In cases of entrapment, victims were reportedly stuck, wedged, caught or trapped between the mattress and the rail bars or between the toilet and the rail. In some cases, victims were stuck between the floor and the rail or the headboard and the rail. Most commonly, it was the head and/or neck that was caught. Other injuries were seen to the lower leg and foot, as well as to numerous scrapes and cuts and sometimes broken bones.

Falls, on the other hand, generally happened when a person fell off the rail, climbed over it or fell because the rail wasn’t properly raised.

The new FDA committee will be steered by ASTM International, which is responsible for developing and publishing voluntary technical standards for a large array of products.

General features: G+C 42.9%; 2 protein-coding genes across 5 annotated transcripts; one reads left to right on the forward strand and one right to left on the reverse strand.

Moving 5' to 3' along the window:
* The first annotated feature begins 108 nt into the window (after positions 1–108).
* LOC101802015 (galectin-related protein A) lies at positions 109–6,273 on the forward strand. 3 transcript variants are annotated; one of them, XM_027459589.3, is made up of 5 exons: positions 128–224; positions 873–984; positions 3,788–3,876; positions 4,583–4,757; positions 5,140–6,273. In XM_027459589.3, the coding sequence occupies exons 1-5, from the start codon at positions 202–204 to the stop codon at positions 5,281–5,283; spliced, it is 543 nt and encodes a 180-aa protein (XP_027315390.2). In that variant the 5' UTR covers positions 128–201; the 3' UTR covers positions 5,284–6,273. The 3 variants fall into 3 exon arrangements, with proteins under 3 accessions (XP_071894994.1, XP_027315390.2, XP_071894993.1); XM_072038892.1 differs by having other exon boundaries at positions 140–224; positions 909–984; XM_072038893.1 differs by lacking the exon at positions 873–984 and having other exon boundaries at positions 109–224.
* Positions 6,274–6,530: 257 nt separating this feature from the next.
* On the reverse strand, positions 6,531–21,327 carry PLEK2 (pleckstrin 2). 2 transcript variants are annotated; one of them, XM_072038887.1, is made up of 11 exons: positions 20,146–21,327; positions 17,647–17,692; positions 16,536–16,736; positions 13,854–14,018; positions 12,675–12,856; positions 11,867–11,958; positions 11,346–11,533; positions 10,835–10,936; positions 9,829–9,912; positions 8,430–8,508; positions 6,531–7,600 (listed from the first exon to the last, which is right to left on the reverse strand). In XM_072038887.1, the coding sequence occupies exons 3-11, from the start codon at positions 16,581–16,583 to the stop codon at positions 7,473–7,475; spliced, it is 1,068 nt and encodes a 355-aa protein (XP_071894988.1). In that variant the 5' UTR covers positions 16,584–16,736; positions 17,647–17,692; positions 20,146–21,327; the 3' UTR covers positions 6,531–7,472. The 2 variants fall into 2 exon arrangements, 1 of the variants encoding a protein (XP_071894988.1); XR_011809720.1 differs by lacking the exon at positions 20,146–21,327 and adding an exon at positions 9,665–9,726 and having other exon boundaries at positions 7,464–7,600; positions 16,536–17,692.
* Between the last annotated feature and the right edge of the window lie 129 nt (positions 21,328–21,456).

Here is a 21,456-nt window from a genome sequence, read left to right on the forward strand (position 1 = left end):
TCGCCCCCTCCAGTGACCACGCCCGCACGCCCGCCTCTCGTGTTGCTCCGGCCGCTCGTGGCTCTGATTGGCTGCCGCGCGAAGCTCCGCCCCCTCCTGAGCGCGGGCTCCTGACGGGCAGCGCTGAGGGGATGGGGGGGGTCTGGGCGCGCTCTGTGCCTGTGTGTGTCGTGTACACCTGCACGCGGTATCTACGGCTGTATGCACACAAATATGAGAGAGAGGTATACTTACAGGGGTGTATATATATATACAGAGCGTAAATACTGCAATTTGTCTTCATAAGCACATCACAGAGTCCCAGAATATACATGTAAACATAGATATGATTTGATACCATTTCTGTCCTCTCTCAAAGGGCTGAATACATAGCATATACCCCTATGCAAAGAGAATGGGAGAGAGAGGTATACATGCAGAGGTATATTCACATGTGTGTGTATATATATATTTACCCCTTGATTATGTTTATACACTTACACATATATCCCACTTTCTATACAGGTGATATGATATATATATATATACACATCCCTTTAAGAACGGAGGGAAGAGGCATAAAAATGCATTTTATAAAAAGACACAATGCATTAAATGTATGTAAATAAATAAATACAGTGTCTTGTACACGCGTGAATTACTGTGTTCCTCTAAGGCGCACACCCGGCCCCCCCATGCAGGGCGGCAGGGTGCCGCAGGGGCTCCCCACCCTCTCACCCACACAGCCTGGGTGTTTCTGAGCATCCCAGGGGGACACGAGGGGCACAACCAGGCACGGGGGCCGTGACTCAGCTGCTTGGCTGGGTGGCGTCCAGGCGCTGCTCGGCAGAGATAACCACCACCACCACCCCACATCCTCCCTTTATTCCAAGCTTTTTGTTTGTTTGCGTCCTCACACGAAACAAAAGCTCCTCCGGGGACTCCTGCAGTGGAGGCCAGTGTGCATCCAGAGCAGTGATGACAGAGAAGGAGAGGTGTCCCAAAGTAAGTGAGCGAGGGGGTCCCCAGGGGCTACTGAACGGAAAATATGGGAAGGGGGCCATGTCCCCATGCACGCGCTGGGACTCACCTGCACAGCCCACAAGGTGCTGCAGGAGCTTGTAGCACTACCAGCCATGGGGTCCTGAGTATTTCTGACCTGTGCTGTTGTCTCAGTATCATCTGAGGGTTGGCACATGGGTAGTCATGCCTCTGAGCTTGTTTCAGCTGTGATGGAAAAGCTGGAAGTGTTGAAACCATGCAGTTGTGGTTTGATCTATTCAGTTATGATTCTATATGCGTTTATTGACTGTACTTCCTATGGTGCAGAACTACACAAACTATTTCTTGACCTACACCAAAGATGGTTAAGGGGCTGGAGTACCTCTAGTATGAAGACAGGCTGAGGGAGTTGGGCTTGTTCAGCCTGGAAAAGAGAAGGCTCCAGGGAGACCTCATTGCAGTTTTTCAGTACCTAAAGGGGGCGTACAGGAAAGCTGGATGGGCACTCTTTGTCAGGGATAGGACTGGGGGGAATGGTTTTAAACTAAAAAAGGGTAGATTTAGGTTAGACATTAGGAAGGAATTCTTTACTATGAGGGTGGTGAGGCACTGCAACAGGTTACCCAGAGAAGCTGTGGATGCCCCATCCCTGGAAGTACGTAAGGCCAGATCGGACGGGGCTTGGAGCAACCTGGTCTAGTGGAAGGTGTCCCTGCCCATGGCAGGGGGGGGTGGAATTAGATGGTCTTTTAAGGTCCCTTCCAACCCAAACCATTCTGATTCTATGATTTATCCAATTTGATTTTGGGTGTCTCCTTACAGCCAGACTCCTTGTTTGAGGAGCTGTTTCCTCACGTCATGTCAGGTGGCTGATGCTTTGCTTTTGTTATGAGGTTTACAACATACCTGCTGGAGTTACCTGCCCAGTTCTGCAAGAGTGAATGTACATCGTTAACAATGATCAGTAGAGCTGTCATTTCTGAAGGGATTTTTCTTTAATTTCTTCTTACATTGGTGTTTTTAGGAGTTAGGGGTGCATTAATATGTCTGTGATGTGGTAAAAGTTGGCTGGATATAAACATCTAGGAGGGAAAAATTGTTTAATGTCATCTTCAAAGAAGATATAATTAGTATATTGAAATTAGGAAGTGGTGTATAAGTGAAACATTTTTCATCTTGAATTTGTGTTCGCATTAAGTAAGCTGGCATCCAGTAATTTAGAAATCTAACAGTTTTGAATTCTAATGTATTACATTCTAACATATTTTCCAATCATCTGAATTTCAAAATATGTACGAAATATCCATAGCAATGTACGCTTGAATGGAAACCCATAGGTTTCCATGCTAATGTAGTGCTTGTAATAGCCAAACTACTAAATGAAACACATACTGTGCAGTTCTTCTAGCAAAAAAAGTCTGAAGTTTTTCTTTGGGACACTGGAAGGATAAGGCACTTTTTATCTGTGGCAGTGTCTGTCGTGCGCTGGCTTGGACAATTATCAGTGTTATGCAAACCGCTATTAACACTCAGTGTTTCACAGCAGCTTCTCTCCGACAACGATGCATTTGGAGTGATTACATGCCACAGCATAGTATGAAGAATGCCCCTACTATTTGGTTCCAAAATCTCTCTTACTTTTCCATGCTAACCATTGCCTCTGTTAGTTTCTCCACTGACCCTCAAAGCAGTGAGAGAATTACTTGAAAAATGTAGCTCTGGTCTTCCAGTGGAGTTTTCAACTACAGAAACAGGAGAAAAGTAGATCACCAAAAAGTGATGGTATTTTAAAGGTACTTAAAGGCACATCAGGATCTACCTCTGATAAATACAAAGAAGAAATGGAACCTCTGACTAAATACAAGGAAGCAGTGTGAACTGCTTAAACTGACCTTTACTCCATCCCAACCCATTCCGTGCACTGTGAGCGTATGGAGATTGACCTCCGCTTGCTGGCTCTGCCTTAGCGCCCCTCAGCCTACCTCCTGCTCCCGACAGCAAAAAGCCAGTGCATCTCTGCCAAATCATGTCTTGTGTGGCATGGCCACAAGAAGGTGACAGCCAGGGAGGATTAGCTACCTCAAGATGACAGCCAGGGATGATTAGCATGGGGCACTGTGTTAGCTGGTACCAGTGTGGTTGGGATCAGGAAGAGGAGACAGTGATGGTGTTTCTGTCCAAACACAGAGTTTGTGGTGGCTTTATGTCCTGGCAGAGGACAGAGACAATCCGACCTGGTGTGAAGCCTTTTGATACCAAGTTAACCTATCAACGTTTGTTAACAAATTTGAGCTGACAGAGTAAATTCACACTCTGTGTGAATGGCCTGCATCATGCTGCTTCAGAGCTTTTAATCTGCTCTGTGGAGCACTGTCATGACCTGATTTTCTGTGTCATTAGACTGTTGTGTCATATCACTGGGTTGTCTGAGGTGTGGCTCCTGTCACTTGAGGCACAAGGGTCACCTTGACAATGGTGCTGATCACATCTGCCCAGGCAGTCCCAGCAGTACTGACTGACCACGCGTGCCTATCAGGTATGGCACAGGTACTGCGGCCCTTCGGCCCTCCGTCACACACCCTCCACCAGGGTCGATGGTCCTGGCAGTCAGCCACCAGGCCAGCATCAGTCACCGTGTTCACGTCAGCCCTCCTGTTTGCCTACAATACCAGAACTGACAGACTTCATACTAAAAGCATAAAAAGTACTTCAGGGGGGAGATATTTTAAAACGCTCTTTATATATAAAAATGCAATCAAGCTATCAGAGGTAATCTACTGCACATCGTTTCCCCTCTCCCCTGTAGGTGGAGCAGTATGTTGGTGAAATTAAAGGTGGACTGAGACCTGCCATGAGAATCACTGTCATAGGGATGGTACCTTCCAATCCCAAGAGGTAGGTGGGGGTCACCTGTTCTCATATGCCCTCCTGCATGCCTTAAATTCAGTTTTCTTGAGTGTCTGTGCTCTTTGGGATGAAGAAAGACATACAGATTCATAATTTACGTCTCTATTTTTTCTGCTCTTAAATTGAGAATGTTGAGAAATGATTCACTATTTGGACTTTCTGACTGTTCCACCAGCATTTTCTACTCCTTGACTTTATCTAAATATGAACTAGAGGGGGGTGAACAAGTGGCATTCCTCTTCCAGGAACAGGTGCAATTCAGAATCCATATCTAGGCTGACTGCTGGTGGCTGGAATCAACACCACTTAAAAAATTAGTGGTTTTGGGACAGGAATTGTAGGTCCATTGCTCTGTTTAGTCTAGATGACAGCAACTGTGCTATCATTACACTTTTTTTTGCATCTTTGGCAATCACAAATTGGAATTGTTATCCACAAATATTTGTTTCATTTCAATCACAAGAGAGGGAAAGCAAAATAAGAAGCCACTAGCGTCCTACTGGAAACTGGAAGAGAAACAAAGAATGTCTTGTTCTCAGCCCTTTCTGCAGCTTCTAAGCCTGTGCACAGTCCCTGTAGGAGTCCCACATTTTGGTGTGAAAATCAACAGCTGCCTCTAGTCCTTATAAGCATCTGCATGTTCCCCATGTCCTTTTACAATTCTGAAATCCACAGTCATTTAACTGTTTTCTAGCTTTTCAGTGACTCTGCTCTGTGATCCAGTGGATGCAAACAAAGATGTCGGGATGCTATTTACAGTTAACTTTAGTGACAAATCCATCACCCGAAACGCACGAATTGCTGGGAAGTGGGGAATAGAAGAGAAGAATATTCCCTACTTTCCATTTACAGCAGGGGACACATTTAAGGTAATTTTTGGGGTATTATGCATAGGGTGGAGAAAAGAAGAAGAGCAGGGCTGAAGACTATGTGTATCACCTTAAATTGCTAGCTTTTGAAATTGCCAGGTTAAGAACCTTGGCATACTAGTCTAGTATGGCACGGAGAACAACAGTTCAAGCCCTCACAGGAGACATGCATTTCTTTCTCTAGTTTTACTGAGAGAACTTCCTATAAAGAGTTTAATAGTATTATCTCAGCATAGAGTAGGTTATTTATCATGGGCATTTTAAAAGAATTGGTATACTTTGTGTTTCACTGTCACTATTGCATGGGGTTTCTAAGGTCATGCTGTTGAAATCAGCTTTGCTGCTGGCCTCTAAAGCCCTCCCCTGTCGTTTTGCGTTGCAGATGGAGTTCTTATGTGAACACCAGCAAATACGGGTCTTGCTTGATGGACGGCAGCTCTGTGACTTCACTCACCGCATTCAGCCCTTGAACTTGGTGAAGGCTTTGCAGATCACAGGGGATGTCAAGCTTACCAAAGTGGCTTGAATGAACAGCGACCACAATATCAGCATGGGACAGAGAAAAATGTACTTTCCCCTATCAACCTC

It remains to be seen whether a new set of updated voluntary standards for the product will have much impact. Rep. Edward J. Markey, D-Mass., has been an outspoken advocate for reform with regard to adult bed rails. He called the response “tepid,” saying that voluntary standards were implemented before, and people have continued to suffer injury and death. He’s skeptical that this effort will be different.

The FDA first received warning of numerous deaths involving the devices back in 1995. Four years later, the agency formed a working group that involved manufacturers, patient advocates and researchers. At the time, the FDA mulled whether to require warning labels, but decided against that after receiving heavy push back from manufacturers.